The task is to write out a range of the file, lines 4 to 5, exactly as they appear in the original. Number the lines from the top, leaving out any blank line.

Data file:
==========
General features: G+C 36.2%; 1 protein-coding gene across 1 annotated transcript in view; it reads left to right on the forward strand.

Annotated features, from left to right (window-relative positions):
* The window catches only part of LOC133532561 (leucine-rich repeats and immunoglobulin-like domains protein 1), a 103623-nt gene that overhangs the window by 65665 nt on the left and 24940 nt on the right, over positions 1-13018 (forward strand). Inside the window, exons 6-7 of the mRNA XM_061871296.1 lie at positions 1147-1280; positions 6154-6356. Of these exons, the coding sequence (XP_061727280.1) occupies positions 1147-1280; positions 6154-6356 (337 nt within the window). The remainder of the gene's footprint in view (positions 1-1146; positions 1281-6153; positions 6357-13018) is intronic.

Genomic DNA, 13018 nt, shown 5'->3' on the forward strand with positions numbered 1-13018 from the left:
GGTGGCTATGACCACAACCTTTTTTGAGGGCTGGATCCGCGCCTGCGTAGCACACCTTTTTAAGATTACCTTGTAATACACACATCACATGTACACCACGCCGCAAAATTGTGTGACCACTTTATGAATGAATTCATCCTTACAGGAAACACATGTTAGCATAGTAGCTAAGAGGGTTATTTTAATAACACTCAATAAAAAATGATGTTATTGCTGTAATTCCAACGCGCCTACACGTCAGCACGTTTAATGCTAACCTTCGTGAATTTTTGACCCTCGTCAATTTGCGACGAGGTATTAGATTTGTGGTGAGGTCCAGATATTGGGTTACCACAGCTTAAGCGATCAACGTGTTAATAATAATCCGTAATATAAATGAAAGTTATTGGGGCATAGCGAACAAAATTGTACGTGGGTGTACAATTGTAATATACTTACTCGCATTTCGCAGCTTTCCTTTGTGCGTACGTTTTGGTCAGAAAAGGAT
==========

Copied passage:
Genomic DNA, 13018 nt, shown 5'->3' on the forward strand with positions numbered 1-13018 from the left:
GGTGGCTATGACCACAACCTTTTTTGAGGGCTGGATCCGCGCCTGCGTAGCACACCTTTTTAAGATTACCTTGTAATACACACATCACATGTACACCACGCCGCAAAATTGTGTGACCACTTTATGAATGAATTCATCCTTACAGGAAACACATGTTAGCATAGTAGCTAAGAGGGTTATTTTAATAACACTCAATAAAAAATGATGTTATTGCTGTAATTCCAACGCGCCTACACGTCAGCACGTTTAATGCTAACCTTCGTGAATTTTTGACCCTCGTCAATTTGCGACGAGGTATTAGATTTGTGGTGAGGTCCAGATATTGGGTTACCACAGCTTAAGCGATCAACGTGTTAATAATAATCCGTAATATAAATGAAAGTTATTGGGGCATAGCGAACAAAATTGTACGTGGGTGTACAATTGTAATATACTTACTCGCATTTCGCAGCTTTCCTTTGTGCGTACGTTTTGGTCAGAAAAGGAT